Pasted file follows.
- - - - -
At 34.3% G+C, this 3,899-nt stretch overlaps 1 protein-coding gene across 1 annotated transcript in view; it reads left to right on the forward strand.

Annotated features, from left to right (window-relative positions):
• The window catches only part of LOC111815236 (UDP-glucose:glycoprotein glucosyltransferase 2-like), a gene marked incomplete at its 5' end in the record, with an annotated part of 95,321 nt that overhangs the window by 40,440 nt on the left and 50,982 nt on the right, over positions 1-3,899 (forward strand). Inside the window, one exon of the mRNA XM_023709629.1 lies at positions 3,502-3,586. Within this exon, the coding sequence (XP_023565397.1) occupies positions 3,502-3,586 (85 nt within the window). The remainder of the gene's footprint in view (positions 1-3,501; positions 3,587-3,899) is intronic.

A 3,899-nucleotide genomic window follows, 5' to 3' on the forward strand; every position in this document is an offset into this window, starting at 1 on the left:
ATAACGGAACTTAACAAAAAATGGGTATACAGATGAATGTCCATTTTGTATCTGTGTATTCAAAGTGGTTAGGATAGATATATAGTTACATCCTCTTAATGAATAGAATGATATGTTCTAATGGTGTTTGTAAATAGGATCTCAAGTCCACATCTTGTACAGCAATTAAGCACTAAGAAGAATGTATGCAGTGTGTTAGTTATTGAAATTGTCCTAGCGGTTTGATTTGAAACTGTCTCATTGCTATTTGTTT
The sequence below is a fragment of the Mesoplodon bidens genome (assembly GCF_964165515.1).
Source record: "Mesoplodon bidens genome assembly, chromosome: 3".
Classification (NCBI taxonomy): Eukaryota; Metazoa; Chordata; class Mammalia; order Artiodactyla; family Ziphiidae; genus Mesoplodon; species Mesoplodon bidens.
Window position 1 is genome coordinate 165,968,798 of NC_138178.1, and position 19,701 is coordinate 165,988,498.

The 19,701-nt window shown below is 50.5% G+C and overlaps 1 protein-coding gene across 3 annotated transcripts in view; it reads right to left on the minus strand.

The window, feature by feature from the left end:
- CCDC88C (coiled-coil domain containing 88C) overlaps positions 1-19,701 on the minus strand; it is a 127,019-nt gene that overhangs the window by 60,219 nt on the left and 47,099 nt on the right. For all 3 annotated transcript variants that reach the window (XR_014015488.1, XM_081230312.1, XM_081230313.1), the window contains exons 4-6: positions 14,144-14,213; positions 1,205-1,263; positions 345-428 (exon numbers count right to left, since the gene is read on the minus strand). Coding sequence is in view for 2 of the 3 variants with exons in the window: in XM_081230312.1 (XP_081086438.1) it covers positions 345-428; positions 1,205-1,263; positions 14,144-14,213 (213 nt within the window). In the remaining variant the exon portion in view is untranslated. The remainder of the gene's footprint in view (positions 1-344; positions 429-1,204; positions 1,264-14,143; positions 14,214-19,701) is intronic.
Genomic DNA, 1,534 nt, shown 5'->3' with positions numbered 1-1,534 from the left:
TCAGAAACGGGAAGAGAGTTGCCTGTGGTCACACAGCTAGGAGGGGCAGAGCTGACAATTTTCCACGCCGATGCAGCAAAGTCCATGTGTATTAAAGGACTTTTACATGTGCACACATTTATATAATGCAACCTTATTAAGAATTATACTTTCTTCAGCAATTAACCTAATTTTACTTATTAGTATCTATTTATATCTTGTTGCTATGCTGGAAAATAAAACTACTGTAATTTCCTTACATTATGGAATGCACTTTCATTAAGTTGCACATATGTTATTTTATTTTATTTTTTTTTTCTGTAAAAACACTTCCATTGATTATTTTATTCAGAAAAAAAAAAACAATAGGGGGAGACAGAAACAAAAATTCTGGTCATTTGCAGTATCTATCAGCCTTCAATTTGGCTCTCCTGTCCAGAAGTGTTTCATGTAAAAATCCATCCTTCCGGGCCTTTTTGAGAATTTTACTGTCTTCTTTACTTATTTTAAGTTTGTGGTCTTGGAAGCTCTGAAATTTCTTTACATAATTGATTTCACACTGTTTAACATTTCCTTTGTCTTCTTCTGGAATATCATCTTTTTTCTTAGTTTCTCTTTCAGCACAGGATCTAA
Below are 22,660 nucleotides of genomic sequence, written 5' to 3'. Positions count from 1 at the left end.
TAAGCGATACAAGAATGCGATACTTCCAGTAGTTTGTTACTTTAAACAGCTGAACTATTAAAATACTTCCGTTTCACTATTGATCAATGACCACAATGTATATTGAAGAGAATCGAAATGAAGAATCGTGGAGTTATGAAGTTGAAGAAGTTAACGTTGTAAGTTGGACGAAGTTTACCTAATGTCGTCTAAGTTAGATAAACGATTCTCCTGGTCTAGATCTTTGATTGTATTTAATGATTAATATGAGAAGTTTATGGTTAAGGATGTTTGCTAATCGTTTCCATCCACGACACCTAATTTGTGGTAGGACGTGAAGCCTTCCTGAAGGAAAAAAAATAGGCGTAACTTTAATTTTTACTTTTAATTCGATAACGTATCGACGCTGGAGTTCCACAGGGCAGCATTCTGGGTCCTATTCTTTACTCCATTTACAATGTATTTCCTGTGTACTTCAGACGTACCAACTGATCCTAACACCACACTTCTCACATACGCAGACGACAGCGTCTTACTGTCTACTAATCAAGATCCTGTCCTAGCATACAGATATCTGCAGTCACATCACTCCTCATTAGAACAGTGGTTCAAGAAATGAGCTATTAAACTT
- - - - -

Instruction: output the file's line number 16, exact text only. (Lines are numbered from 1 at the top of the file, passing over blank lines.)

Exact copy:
TAAGCGATACAAGAATGCGATACTTCCAGTAGTTTGTTACTTTAAACAGCTGAACTATTAAAATACTTCCGTTTCACTATTGATCAATGACCACAATGTATATTGAAGAGAATCGAAATGAAGAATCGTGGAGTTATGAAGTTGAAGAAGTTAACGTTGTAAGTTGGACGAAGTTTACCTAATGTCGTCTAAGTTAGATAAACGATTCTCCTGGTCTAGATCTTTGATTGTATTTAATGATTAATATGAGAAGTTTATGGTTAAGGATGTTTGCTAATCGTTTCCATCCACGACACCTAATTTGTGGTAGGACGTGAAGCCTTCCTGAAGGAAAAAAAATAGGCGTAACTTTAATTTTTACTTTTAATTCGATAACGTATCGACGCTGGAGTTCCACAGGGCAGCATTCTGGGTCCTATTCTTTACTCCATTTACAATGTATTTCCTGTGTACTTCAGACGTACCAACTGATCCTAACACCACACTTCTCACATACGCAGACGACAGCGTCTTACTGTCTACTAATCAAGATCCTGTCCTAGCATACAGATATCTGCAGTCACATCACTCCTCATTAGAACAGTGGTTCAAGAAATGAGCTATTAAACTT